Machine learning in myocardial infarction to improve diagnosis, risk prediction, and treatment decisions

Artificial intelligence has the potential to transform the way that we practice medicine. Our aim is to harness routine data from electronic health records, using signal processing and statistical machine learning, to develop clinical-decision support tools that will aid in the diagnosis and targeting of treatments for patients with myocardial infarction.

display of binary code with an image of a heart over it

Edinburgh is the coordinating site for Health Data Research UK Scotland, a recent £5 million award from the MRC that aims to establish Scotland as a world-leading site for health care data science and research. Scotland has an internationally recognised wealth of linked health-related data assets, covering 5.4 million people. We have access to genomic, biomarker and clinical imaging data through disease specific registries for coronary heart disease, diabetes mellitus and renal disease linked through a national network of safe havens and accessible through the analytics platform at the National Farr Institute.

Personalised medicine

In patients with myocardial infarction, treatment with anti-platelet or anti-coagulant therapies may prevent future cardiac events or precipitate bleeding, with the balance between benefit and harm varying widely between individuals and populations. Current risk prediction models are very inaccurate and based on selected clinical trial populations that have substantial differences in their risk-benefit profile from real-world populations. In this project we are harnessing routine data from electronic health records and machine learning methods to develop a clinical-decision support tool that can be used to improve the targeting of treatment in myocardial infarction. We will train and test our model in our HighSTEACS trial population dataset: a cohort of 53,000 patients from 10 hospitals in Scotland in whom the index diagnosis, major adverse cardiac events (MACE) and bleeding events were adjudicated by panel. Computationally we will: i) address competing risks and the interaction between comorbidities and outcomes, using longitudinal data to track dynamically risk over time; ii) harness neural networks to bypass incomplete data sets; and iii) develop Bayesian approaches to address confounding in the assessment of treatment effects on these outcomes. In combination, these approaches will help us to develop a probabilistic clinical-decision support tool, that estimates the risk of MACE and bleeding for an individual patient.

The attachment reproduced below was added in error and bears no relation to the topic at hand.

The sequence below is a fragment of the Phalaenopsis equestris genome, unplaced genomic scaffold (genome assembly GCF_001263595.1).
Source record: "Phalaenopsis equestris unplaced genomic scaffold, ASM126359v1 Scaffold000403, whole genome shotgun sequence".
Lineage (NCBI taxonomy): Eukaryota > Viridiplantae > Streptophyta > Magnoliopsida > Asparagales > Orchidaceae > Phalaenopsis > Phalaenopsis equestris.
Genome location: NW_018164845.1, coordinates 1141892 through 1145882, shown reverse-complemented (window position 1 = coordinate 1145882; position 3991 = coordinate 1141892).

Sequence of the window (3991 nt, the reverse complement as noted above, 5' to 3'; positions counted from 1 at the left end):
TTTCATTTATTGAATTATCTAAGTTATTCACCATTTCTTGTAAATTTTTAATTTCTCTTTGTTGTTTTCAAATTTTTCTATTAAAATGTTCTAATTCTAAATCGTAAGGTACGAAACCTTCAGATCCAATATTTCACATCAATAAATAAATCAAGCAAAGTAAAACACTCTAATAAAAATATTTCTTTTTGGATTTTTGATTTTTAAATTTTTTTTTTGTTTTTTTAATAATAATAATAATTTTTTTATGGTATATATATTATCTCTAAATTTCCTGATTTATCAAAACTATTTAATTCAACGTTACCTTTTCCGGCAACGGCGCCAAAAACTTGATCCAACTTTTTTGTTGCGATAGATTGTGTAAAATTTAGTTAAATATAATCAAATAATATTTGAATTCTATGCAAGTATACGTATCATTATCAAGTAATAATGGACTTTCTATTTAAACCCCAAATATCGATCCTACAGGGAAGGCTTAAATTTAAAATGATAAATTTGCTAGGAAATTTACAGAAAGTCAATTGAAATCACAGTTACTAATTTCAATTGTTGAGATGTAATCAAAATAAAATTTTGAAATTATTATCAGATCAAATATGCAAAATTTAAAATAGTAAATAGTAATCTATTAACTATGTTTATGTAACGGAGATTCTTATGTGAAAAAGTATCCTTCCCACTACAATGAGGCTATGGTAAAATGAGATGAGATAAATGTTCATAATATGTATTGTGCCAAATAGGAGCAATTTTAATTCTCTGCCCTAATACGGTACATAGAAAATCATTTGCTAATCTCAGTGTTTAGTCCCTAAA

Diagnostic support tools

The aim of this project is to develop and test a decision support tool that will provide individual probabilities of the diagnosis myocardial infarction for use in patients with acute chest pain in the Emergency Department.

Principal Investigator, Co-Investigators

Our research is supported by a BHF-Turing Cardiovascular Data Science Award and is jointly lead by Professor Nicholas Mills (cardiology), and Dr Catalina Vallejos (data science) with additional co-investigators at the BHF Centre for Cardiovascular Science (Professor David Newby, Dr Catherine Stables) and the Alan Turing Institute (Dr Ioanna Manolopoulou, Dr Chris Russell). We have also received support from the MRC-funded Doctoral Training Programme (DTP) in Precision Medicine and Health Data Research UK award. This funding supports Dimitris Doudesis who is reading for a PhD under the supervision of Dr Athanasios Tsanas (Centre for Medical Informatics, Usher Institute) and Dr David A McAllister (Institute of Health & Wellbeing, University of Glasgow).